First soak the bread in warm water to soften. Then finely chop all the veggies and herbs except tomatoes those should be little cubes. After chopping set aside ⅓ of everything, this will be used in the stock (except meat and bread). Then in a large stock pot heat oil until it ripples then throw in the ⅓ portion of garlic until lightly brown then quickly add the white onion and saute until soft, then throw in the ⅓ portion of tomatoes, season with salt and let it fry and integrate with the garlic and onions. When you see the tomatoes are mush fill ⅔ of pot with hot water, season water with salt to taste and turn high to bring to boil.

 

While waiting for water to boil....put ground meat into large bowl, squeeze out any excess water from bread and mush with fingers and squish the big clumps (little ones are ok), then add to the ground meat (note: do not add more than ⅓ the volume of bread to meat otherwise you will get a foggy soup) mix it real well. Add the remaining ingredients, adding dried oregano last. When adding oregano put it in your palms and rub hands together to grind and add to meat. Mush meat together adding salt to taste. By this time your water should be boiling, one by one quickly roll in your hands medium sized meatballs and add them to the boiling stock. After adding all the meatballs the stock should have stopped boiling and most balls are at the bottom, now you bring it back to a boil (watch closely because you don’t want your balls to break). As soon as it comes to a boil turn down the heat to low and cover with a lid for 10 minutes. Then check on it, if your balls are floating they are done. Skim off all the fat then carefully stir in the remaining ingredients set aside for the stock which should be green onions, cilantro, mint and oregano. Cover again on low for another 5min, turn off heat and let steep for another 10 mins, then serve. The meatballs will be slightly firm but delicate and the broth will fill your house with an unbelievable aroma. I hope you all enjoy this dear recipe as much as my family does.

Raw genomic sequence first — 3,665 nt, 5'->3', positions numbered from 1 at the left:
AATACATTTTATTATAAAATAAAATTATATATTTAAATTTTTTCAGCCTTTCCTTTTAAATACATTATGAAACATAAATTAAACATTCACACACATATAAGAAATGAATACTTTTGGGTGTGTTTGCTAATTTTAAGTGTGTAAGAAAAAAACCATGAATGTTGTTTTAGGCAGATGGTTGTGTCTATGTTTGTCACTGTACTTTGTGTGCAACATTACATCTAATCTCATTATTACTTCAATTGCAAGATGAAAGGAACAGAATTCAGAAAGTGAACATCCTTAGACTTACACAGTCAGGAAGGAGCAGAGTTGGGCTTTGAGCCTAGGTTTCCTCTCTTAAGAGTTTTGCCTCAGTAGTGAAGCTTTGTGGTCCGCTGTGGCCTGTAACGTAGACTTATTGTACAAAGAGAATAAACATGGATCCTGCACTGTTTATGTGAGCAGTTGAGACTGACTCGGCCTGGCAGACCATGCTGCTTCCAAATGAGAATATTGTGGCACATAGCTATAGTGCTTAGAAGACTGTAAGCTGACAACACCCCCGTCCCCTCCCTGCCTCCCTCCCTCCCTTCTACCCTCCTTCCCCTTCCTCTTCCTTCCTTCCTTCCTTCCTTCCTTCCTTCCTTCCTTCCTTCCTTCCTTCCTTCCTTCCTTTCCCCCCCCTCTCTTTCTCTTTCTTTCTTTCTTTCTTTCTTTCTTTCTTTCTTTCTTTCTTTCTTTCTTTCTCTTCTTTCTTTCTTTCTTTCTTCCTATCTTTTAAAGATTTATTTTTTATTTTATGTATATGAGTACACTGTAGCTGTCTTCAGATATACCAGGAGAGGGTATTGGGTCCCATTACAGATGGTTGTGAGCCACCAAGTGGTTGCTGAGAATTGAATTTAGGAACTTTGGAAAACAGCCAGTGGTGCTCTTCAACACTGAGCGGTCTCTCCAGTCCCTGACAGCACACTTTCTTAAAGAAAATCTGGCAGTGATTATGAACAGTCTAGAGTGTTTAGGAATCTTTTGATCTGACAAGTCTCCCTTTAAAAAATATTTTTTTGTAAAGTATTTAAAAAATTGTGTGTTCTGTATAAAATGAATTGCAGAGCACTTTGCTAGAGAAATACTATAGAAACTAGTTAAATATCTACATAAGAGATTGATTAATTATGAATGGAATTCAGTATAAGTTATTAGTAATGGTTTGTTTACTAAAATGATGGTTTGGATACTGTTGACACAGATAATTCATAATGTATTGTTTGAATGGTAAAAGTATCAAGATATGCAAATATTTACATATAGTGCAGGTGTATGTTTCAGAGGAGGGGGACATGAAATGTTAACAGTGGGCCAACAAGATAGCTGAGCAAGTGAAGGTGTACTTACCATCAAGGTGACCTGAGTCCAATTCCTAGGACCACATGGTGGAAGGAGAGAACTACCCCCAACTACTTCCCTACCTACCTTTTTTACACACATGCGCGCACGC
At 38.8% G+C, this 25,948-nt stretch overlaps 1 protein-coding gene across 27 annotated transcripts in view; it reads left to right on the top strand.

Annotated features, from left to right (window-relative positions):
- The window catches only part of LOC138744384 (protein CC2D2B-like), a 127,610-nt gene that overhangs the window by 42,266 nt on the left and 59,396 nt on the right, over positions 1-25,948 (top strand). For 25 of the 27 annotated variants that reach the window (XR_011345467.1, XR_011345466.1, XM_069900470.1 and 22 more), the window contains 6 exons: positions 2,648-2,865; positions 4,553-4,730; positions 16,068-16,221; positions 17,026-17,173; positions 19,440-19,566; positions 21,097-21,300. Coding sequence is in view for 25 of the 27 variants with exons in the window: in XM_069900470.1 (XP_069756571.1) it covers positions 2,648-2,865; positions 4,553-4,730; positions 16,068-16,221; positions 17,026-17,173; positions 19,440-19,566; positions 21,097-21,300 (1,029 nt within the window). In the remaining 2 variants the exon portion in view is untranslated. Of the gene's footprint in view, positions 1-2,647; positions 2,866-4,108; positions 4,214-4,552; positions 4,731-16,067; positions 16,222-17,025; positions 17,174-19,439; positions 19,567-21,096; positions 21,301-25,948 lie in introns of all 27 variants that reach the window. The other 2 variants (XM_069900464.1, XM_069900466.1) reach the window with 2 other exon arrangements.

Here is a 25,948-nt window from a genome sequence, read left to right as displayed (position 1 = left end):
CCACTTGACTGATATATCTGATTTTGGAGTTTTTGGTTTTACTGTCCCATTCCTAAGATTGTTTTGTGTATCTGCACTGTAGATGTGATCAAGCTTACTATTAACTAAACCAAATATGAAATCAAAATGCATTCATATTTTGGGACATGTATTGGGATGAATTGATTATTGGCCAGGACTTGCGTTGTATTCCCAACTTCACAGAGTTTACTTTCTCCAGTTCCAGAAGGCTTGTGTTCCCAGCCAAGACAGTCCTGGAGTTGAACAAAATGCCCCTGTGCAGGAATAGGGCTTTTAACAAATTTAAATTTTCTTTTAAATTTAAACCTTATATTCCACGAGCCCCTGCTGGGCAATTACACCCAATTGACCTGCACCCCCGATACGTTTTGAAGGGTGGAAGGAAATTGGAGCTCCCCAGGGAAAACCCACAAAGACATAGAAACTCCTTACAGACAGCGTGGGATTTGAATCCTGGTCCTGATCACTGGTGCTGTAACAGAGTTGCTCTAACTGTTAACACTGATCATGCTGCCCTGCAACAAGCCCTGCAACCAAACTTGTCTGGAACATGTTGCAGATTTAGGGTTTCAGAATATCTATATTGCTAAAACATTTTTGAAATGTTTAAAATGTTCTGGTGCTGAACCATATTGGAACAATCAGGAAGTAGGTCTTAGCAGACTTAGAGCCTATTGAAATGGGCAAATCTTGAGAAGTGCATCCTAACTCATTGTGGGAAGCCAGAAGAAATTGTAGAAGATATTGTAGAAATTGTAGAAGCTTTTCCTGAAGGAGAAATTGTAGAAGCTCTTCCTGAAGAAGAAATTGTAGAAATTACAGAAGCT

P.S. My kids love to squeeze lime into the broth, and Dad likes to add crushed chilepina's but I think they over power the delicate taste. Try it both ways and see how you like it.

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I realized I was vague about white bread, so I meant rolls or something like Italian or French bread.

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This is quick and easy and delicious Italian Veggie soup

 

Brown a pound of ground beef with 1/2 chopped onion

 

Add 2 large cans stewed tomatoes or Italian stewed with garlic

1 bag frozen veggies (any mix you like)

1 tspoon oregano

1 or 2 cups broad noodles

4 cps water or more

5 bouillon cubes or more to taste

 

Simmer till the noodles are done, about 15 minutes.

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Here's a variation on bad doggies excellent Broccolli soup, still pretty darn easy (20 minutes tops go to woah) and it's had its trial by fire on demanding guests and I personally guarantee that it is sure to pass the grumpiest mother-in-law test

 

Nosferatu's Broccolli and Blue Cheese soup: